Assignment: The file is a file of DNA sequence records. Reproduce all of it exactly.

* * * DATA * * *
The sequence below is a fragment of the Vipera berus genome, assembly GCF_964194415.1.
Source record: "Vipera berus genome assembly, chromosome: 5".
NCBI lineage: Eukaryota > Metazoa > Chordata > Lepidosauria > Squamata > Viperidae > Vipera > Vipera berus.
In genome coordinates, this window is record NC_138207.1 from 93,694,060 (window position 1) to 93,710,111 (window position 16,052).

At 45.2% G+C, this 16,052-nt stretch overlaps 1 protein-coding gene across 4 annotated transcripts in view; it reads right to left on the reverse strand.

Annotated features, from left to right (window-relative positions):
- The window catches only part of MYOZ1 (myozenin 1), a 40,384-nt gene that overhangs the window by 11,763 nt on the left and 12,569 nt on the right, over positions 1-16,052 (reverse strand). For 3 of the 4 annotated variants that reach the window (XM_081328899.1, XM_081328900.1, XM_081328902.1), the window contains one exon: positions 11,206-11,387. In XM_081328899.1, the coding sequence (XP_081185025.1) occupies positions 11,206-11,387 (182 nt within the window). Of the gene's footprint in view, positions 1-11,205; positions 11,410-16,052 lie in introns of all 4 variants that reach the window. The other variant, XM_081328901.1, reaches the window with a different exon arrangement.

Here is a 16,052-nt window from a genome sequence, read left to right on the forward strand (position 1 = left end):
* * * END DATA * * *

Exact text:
The sequence below is a fragment of the Vipera berus genome, assembly GCF_964194415.1.
Source record: "Vipera berus genome assembly, chromosome: 5".
NCBI lineage: Eukaryota > Metazoa > Chordata > Lepidosauria > Squamata > Viperidae > Vipera > Vipera berus.
In genome coordinates, this window is record NC_138207.1 from 93,694,060 (window position 1) to 93,710,111 (window position 16,052).

At 45.2% G+C, this 16,052-nt stretch overlaps 1 protein-coding gene across 4 annotated transcripts in view; it reads right to left on the reverse strand.

Annotated features, from left to right (window-relative positions):
- The window catches only part of MYOZ1 (myozenin 1), a 40,384-nt gene that overhangs the window by 11,763 nt on the left and 12,569 nt on the right, over positions 1-16,052 (reverse strand). For 3 of the 4 annotated variants that reach the window (XM_081328899.1, XM_081328900.1, XM_081328902.1), the window contains one exon: positions 11,206-11,387. In XM_081328899.1, the coding sequence (XP_081185025.1) occupies positions 11,206-11,387 (182 nt within the window). Of the gene's footprint in view, positions 1-11,205; positions 11,410-16,052 lie in introns of all 4 variants that reach the window. The other variant, XM_081328901.1, reaches the window with a different exon arrangement.

Here is a 16,052-nt window from a genome sequence, read left to right on the forward strand (position 1 = left end):